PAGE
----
Distracted driving is incredibly dangerous and can cause severe injuries on the roadways of Georgia. When most people think of distracted driving in this state, they think of somebody texting or talking on their phone. However, distracted driving behavior has been around long before we all became so dependent on our phones.
Eating while driving is incredibly distracting, and it is not uncommon for a car accident to be caused by somebody holding onto a cheeseburger while trying to change lanes to avoid the vehicle in front of them. Here, we want to discuss the steps that Georgia has taken to decrease the number of distracted driving accidents and deaths on state roadways. Importantly, we want you to know whether or not it is illegal to eat and drive while operating a vehicle in Georgia.
Does Georgia Have Laws Against Distracted Driving?
When we turn to Georgia Code Section 40-6-241, we can see that the law says that a driver “… shall not engage in any actions which shall distract such driver…”
Yes, this is a very broad language, which means that it can be used to justify writing a distracted driving citation to a person for just about any offense they commit behind the wheel. This does include eating and drinking while driving a vehicle in Georgia. In fact, police in Georgia have indeed charged drivers with distracted driving for eating behind the wheel, and they justify doing so by saying that the person was a danger to others around them.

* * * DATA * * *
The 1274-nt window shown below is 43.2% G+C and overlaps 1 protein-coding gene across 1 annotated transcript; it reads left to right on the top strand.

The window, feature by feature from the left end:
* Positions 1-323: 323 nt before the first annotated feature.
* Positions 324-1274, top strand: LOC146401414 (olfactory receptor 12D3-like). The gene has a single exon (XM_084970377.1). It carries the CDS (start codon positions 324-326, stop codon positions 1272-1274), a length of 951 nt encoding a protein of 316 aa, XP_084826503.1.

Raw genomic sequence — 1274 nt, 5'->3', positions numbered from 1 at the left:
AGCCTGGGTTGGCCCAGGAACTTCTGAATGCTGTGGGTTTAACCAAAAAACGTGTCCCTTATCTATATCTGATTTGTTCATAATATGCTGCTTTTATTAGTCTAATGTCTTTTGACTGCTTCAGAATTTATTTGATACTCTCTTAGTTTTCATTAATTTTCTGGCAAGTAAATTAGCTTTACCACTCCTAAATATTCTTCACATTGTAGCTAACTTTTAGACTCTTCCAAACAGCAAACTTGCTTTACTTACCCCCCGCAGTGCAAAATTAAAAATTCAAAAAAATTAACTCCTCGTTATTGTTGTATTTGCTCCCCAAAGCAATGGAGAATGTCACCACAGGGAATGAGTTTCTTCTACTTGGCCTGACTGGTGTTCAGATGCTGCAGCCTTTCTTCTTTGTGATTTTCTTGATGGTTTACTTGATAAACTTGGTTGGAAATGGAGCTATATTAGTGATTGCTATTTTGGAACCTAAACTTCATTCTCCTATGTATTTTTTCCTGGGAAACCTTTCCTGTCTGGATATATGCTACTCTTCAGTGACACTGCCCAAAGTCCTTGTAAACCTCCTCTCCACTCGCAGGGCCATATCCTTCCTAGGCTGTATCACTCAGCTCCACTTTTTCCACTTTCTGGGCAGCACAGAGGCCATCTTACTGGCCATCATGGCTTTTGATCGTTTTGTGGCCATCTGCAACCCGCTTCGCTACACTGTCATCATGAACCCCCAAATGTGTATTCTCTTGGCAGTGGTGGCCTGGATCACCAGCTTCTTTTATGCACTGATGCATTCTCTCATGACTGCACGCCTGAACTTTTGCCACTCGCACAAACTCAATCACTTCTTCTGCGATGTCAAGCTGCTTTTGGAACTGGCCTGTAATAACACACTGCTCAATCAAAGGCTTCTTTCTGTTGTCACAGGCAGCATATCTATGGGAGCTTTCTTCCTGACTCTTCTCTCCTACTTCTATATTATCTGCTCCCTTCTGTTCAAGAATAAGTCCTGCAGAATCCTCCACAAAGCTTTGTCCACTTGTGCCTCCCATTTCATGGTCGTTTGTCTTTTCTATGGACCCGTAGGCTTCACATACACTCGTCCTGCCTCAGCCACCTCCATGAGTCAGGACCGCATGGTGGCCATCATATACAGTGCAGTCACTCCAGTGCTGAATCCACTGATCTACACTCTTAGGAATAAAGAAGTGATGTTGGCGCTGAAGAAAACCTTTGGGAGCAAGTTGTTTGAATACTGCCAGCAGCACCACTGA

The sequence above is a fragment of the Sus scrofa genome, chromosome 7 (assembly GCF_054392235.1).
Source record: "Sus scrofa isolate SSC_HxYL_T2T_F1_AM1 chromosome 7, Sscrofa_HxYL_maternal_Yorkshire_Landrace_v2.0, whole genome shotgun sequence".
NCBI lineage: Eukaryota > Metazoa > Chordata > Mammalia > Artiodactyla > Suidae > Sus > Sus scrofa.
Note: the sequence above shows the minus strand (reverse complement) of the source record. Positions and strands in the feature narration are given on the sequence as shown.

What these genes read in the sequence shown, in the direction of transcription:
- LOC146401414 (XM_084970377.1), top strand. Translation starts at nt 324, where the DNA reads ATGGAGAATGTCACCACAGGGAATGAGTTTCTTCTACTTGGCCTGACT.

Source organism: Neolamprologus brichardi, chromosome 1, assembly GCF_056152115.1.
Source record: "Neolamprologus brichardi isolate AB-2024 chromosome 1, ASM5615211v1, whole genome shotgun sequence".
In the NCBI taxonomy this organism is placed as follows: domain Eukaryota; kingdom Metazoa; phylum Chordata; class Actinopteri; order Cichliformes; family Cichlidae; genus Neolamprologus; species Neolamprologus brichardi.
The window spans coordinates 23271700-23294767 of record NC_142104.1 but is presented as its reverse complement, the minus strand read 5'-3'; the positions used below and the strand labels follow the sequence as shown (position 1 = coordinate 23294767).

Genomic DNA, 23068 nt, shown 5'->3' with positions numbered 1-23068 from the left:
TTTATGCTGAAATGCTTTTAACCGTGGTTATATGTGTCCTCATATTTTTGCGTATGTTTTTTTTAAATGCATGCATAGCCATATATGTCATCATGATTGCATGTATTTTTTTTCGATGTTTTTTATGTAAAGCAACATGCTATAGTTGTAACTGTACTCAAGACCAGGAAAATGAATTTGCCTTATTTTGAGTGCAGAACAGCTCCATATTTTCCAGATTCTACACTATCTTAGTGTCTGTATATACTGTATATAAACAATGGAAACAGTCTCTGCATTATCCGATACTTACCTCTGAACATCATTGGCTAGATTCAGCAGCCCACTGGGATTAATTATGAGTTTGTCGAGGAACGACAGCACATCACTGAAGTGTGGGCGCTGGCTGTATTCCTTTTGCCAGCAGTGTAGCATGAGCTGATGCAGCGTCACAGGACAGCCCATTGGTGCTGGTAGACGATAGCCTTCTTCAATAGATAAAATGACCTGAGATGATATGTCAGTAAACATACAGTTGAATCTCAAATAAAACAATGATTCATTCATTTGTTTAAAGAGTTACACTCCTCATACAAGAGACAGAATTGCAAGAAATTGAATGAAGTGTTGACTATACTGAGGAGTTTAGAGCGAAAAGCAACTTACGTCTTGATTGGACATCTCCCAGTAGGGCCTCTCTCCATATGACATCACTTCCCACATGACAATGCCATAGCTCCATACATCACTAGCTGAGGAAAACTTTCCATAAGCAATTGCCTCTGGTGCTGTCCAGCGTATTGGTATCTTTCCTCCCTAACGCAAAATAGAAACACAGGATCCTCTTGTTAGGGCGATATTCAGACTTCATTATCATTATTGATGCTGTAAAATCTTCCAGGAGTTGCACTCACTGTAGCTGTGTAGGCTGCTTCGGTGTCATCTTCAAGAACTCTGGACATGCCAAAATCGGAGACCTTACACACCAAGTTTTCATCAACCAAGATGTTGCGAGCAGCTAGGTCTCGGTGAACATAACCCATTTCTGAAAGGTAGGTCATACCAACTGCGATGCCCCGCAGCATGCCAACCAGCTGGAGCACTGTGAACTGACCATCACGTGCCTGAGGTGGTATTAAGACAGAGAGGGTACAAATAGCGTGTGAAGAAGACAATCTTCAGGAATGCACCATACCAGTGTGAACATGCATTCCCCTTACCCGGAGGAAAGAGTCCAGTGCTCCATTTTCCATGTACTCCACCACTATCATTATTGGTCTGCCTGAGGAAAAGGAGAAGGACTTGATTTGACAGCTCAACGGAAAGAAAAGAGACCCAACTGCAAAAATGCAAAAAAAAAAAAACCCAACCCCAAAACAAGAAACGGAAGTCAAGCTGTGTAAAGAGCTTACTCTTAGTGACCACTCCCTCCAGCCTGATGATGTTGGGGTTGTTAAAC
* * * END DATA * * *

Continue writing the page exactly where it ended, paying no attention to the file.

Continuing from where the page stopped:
While you may not think that taking a sip of your latte or biting down on your chicken sandwich presents as much risk as staring at your phone screen, the reality is that any behavior that takes your eyes off the roadway can lead to an accident.
Georgia specifically discusses three main types of distracted driving:
- Manual distractions that lead to a person taking their hands off the wheel
- Visual distractions that include a person looking away from the road
- Cognitive distractions that draw a person’s attention away from driving
During the latest reporting year across the state, police officers secured nearly 62,000 total distracted driving convictions. While most of these convictions revolved around operating wireless devices inside the vehicle, many of them were written under the part of the law that allows officers to write distracted driving tickets for “failure to exercise due care.” This specific statute can most certainly be used to justify writing a ticket for eating while behind the wheel of a vehicle.
In Georgia, the fines for distracted driving are $50 plus one point against the driver’s license for their first offense. A second offense will increase the fine to $100 and two points against the license. Any third or subsequent offense will result in a fine of $150 and three points against the license.
Distracted Driving Crashes Lead to Serious Injuries
There can be no doubt that distracted driving incidents are incredibly dangerous. Often, accidents caused by distracted driving happen at higher speeds and before a driver has a chance to even hit their brakes. It is not uncommon for these incidents to lead to broken or dislocated bones, traumatic brain injuries, spinal cord injuries, internal organ damage or bleeding, severe lacerations, and more.